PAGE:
Earth’s average annual temperature is rising, and as service members adjust to new climate realities, the Defense Department must do its part to combat climate change.
The Earth is 1.1 degrees Celsius warmer than it was in the late 1800s. The last decade, 2011-2020, was the warmest on record. The increase in thermal energy trapped in the atmosphere has had enormous consequences around the globe.
There are historic droughts in many parts of the world, including the western United States and in the countries of East Africa. Desertification is expanding the Sahara and Gobi Deserts. Heat waves are longer and hotter, contributing to more wildfires. According to climate experts, the intensity of hurricanes is projected to increase over the coming decades.
Some recent examples include the heat dome over Europe, where London — the capital of a country where 85 degrees Fahrenheit is generally considered hot — had a temperature of 105 degrees, and the catastrophic flooding in St. Louis and eastern Kentucky.
“DOD must prepare for and adapt to these changes,” Iris A. Ferguson, who is leading on this effort for the Office of the undersecretary of defense for policy, said. Ferguson is the deputy assistant secretary of defense for Arctic and global resilience. She is a principal advisor to the secretary of defense and other senior DOD leaders for policy matters pertaining to Arctic security and global resilience, including climate and energy resilience.
The effects of extreme weather exacerbated by climate change have already had profound impacts on the DOD. Hurricane Michael — a Category 5 storm — destroyed at least half of the buildings at Tyndall Air Force Base, Florida, when it roared ashore in 2018. Reconstructing the critical base will cost more than $5 billion to repair, Air Force officials said.
The world’s largest naval base, Naval Station Norfolk, Virginia, is endangered by rising sea levels, Water in the bay has risen about a foot-and-a-half since the 1920s, and a normal high tide now comes close to lapping over containment walls. The Navy, the city and businesses that depend on the harbor must work to adapt to rising sea levels.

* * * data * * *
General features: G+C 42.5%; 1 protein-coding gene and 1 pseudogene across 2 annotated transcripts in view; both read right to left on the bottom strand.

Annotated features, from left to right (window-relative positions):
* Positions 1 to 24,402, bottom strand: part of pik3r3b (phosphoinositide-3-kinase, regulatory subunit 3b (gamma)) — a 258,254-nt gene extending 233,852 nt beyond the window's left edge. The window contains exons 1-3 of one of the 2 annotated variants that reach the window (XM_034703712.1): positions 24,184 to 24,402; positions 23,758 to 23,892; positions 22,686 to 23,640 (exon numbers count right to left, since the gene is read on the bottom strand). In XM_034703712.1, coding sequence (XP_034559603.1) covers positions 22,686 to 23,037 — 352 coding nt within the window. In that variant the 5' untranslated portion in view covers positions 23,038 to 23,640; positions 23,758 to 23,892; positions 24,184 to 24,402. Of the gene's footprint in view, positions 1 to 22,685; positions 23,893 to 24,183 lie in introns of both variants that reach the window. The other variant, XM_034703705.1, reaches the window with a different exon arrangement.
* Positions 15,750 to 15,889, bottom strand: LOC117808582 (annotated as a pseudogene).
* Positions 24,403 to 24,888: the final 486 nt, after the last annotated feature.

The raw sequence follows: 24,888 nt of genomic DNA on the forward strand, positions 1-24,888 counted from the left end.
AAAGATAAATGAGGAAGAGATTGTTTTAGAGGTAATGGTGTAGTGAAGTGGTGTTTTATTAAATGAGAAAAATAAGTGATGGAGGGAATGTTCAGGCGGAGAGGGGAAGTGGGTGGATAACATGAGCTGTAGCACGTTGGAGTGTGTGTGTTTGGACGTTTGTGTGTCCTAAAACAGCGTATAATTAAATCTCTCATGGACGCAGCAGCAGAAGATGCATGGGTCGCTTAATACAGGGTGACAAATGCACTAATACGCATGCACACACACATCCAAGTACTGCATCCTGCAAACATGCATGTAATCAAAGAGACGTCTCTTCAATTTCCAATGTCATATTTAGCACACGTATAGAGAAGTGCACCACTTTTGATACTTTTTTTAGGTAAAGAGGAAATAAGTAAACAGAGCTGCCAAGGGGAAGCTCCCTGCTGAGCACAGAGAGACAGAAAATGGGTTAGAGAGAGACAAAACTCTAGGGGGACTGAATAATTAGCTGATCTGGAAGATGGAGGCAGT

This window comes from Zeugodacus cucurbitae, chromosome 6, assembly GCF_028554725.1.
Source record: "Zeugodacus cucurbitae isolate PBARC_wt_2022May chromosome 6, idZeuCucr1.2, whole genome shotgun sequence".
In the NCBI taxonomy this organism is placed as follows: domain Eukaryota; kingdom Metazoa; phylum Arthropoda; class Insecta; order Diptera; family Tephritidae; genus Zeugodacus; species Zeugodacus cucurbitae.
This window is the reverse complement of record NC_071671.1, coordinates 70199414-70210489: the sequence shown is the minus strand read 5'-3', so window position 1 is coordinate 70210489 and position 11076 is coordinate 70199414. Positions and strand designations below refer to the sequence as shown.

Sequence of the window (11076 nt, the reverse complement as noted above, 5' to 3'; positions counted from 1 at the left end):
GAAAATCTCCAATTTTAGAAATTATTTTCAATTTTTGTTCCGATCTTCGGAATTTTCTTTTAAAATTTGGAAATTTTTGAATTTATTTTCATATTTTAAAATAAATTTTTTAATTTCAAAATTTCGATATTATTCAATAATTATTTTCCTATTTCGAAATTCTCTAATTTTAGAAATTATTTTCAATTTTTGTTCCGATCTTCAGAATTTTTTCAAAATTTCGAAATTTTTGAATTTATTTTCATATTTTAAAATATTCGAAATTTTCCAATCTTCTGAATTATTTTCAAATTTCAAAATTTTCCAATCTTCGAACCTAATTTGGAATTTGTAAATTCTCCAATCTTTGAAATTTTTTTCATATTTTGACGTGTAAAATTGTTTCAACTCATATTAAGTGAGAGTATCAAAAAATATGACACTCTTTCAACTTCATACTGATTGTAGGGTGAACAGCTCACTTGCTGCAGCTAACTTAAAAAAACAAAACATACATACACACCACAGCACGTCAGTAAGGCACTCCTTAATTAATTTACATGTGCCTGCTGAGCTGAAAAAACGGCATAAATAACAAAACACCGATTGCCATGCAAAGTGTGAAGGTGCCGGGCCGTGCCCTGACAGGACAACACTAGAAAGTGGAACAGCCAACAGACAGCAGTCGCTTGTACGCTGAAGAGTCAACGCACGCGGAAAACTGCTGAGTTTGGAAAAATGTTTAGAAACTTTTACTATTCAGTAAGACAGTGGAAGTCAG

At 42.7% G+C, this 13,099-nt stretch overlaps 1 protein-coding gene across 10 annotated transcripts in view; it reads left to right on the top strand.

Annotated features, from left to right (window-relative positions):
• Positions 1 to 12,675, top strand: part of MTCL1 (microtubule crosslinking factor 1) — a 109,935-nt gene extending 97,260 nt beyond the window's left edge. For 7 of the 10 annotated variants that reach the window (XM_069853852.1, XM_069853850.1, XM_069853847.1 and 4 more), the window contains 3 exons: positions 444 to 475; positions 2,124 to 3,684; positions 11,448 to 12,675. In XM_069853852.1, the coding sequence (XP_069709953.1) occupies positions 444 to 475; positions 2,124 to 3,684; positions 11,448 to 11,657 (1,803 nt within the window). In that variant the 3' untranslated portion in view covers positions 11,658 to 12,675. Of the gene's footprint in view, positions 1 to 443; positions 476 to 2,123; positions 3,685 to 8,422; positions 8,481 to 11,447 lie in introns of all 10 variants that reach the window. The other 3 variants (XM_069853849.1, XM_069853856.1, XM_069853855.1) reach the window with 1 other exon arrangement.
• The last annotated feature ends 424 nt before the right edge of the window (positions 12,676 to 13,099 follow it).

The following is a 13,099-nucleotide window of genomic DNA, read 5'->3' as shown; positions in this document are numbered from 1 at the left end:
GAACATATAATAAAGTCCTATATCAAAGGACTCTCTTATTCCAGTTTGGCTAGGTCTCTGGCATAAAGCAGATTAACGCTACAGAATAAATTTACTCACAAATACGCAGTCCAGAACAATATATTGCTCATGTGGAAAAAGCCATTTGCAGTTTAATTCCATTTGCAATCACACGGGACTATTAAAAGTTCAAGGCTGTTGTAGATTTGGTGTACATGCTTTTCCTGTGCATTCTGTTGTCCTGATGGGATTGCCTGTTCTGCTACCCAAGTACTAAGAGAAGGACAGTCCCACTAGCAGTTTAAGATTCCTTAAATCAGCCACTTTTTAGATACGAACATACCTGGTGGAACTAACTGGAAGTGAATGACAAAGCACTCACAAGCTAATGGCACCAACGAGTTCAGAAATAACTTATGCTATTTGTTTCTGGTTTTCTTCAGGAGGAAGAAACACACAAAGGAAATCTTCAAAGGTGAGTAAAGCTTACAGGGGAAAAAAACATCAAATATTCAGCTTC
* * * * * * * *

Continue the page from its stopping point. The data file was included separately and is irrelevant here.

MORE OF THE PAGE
A Missouri River flood in March 2019 engulfed roughly a third of the home of U.S. Strategic Command at Offutt Air Force Base, Nebraska. The damage was so severe that many facilities at the base must be rebuilt — the cost of which is estimated at more than $500 million.
Ferguson’s office will work closely with the other parts of the department that are focused on making bases, posts and facilities more resilient in the future, which could include retrofitting buildings to improve their ability to withstand natural disasters.
“We’re trying to increase understanding of all the ways climate change is impacting the missions of the Department of Defense — and particularly how it impacts the warfighter,” Ferguson said.
Service members are already being affected by climate change and will see increasing demand on the force. On one hand, service members — mostly National Guardsmen — will be called upon to respond to extreme weather events in the United States. The droughts have made U.S. forests into tinderboxes, and service members are often called to augment firefighters. Kentucky National Guardsmen recently helped with flooding in the eastern part of the state.
Climate change is also contributing to extreme weather events around the world, which could increase demand for DOD missions related to conflict, stabilization, humanitarian assistance and disaster relief.
“For the department, it’s also imperative for us to work alongside our allies and partners to prevent climate change from contributing to instability and insecurity,” Ferguson said.
As regions become too hot for sustaining livelihoods or human habitation, climate change may spur migration. Tensions over water and other resources could lead to instability and conflict. Climate change is already making the Arctic more accessible with nations vying over resources and access. Due to warming temperatures in many regions, diseases and viruses are expected to migrate to new areas of the globe.
Climate change will also affect the environments U.S. service members must be prepared to deploy to and fight in.
Future Arctic combat will require equipment that can operate dependably in that environment. Climate change may also make amphibious operations more complicated than they already are. Sea and air lines of communication will change.
Combatting climate change is also part of the department’s efforts, Ferguson said. New technologies, more efficient platforms, expansion of electric vehicles and alternative methods of producing energy — all these efforts across the department aim to increase combat capability and mitigate risk, she said, and the services have already started to take action with climate strategies and funding.
DOD personnel are learning firsthand about how climate change impacts their mission.
“Our office has our work cut out for us, both internally within the department and externally with allies and partners,” Ferguson said. “Climate change is creating a new operating context for the department, and our success and resilience will be contingent on how fast we can adapt.”
Editor’s note: This is the second of a two-part series on the creation of a new DOD position: deputy assistant secretary of defense for Arctic and global resilience. Part 1 outlines the strategic importance the Arctic region plays in U.S. national security.
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